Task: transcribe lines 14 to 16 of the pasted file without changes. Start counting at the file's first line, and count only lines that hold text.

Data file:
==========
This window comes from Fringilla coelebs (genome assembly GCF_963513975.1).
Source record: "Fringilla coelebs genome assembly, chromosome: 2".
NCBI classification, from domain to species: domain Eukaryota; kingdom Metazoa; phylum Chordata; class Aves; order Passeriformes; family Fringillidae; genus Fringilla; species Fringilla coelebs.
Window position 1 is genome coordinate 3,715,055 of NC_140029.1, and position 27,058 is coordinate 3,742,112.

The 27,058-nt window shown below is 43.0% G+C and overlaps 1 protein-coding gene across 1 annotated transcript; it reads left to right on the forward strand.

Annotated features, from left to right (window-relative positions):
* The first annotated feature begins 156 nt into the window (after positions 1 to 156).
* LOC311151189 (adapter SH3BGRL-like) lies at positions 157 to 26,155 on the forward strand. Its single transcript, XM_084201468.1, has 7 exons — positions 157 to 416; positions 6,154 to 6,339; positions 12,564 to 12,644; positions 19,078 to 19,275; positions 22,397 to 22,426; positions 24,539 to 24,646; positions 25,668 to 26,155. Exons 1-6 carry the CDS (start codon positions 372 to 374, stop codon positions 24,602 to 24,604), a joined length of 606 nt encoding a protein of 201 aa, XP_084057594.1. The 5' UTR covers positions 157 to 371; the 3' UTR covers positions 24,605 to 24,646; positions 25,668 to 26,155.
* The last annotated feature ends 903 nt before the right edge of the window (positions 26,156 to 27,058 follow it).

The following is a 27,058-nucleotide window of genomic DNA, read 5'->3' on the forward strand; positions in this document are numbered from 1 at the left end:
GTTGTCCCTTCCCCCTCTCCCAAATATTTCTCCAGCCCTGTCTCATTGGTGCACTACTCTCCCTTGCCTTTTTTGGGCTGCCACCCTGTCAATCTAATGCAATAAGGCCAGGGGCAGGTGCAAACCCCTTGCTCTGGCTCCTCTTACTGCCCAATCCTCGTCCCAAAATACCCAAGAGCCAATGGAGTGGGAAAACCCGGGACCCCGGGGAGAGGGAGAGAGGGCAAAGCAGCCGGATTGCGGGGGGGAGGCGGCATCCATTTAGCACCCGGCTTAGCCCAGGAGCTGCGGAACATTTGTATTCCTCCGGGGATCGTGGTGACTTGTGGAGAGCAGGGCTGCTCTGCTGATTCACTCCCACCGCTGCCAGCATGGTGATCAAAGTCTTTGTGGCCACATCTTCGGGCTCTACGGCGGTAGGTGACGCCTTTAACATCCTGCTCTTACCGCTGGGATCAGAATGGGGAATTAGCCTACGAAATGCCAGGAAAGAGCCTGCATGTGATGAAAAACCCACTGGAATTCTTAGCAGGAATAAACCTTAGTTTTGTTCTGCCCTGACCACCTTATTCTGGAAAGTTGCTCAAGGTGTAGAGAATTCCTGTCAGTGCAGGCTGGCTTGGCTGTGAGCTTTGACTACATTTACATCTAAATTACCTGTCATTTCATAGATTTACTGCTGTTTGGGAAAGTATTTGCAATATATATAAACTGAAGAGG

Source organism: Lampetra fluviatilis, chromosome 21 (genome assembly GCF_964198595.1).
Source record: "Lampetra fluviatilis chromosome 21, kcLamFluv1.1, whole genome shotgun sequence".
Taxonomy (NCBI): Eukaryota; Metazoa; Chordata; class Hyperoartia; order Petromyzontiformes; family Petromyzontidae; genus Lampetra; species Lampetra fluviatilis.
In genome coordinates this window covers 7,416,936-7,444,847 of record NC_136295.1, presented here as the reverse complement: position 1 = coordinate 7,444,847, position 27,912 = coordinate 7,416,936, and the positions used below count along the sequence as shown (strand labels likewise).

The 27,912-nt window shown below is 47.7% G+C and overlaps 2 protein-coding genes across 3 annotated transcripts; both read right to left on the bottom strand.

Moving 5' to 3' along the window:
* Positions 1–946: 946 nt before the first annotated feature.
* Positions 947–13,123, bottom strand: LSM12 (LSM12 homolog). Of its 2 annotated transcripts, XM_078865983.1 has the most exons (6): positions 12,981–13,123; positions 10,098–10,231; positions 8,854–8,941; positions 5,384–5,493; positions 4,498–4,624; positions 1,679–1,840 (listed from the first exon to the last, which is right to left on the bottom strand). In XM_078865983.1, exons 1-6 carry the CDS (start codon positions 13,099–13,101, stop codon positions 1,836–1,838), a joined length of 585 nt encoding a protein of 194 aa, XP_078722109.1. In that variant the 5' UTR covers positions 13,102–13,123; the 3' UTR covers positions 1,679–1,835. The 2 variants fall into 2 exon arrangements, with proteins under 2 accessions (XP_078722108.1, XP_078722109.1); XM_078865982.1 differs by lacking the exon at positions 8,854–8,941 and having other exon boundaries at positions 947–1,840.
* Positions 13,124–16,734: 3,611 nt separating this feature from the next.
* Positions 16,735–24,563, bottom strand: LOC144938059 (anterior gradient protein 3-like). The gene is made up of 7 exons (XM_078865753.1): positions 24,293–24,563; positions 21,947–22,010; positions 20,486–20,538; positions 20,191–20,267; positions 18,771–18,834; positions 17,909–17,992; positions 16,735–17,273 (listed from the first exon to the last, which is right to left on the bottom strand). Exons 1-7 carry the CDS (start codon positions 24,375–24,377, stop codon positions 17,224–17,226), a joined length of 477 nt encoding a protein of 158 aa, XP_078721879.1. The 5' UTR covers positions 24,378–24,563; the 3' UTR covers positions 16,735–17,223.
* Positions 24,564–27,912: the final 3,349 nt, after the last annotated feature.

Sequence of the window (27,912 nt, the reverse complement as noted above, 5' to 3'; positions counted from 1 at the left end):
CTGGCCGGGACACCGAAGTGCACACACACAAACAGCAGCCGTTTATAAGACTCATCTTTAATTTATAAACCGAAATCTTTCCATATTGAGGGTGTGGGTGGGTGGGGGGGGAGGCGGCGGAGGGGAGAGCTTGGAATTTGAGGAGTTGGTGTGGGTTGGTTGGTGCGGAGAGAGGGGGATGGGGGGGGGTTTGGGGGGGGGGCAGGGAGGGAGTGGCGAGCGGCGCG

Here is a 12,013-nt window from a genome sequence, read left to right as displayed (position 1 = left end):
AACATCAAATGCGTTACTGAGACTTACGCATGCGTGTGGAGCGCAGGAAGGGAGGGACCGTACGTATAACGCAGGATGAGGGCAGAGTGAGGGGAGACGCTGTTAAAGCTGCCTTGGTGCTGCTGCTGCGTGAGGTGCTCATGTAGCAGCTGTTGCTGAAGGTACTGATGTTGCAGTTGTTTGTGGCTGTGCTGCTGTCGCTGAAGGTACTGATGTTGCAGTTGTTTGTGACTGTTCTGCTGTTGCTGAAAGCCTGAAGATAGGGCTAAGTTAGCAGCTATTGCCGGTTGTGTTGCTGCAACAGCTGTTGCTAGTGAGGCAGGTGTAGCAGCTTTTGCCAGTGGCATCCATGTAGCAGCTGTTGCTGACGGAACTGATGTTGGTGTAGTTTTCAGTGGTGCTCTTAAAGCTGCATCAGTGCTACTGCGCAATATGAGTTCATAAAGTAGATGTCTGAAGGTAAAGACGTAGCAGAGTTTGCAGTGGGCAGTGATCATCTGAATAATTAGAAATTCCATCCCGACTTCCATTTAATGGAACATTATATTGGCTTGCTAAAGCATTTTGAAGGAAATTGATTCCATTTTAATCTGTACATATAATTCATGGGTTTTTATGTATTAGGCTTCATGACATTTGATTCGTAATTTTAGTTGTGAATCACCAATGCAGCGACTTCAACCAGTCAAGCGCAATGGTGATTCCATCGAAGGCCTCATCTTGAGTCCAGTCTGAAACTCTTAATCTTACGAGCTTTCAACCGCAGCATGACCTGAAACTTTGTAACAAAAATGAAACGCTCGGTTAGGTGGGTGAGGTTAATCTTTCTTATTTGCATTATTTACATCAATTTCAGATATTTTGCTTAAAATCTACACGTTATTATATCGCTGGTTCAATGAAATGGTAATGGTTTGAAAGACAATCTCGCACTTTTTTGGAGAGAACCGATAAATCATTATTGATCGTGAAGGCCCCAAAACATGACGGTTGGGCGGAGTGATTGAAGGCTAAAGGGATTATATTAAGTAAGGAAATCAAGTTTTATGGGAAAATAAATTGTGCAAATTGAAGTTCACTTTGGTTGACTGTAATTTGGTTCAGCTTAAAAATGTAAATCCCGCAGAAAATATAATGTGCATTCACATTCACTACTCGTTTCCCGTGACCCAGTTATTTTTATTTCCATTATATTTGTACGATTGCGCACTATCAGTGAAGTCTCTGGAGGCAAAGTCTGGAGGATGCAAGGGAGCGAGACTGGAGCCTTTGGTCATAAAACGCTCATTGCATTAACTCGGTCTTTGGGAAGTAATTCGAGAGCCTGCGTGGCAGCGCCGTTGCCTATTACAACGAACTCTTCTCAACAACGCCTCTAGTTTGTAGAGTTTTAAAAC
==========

Taxonomy (NCBI): Eukaryota; Metazoa; Chordata; class Hyperoartia; order Petromyzontiformes; family Petromyzontidae; genus Lampetra; species Lampetra fluviatilis.
In genome coordinates this window covers 7,416,936-7,444,847 of record NC_136295.1, presented here as the reverse complement: position 1 = coordinate 7,444,847, position 27,912 = coordinate 7,416,936, and the positions used below count along the sequence as shown (strand labels likewise).

The 27,912-nt window shown below is 47.7% G+C and overlaps 2 protein-coding genes across 3 annotated transcripts; both read right to left on the bottom strand.